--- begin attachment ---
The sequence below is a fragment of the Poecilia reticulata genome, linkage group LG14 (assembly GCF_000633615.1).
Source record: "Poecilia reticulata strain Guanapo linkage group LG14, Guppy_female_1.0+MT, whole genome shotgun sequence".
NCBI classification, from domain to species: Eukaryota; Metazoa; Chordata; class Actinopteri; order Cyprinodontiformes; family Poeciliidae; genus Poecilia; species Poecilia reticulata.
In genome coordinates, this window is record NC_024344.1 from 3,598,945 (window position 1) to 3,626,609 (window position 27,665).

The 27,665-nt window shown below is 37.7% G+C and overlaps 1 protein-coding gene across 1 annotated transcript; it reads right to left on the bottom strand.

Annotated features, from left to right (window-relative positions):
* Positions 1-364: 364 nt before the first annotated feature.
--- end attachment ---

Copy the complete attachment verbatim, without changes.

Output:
The sequence below is a fragment of the Poecilia reticulata genome, linkage group LG14 (assembly GCF_000633615.1).
Source record: "Poecilia reticulata strain Guanapo linkage group LG14, Guppy_female_1.0+MT, whole genome shotgun sequence".
NCBI classification, from domain to species: Eukaryota; Metazoa; Chordata; class Actinopteri; order Cyprinodontiformes; family Poeciliidae; genus Poecilia; species Poecilia reticulata.
In genome coordinates, this window is record NC_024344.1 from 3,598,945 (window position 1) to 3,626,609 (window position 27,665).

The 27,665-nt window shown below is 37.7% G+C and overlaps 1 protein-coding gene across 1 annotated transcript; it reads right to left on the bottom strand.

Annotated features, from left to right (window-relative positions):
* Positions 1-364: 364 nt before the first annotated feature.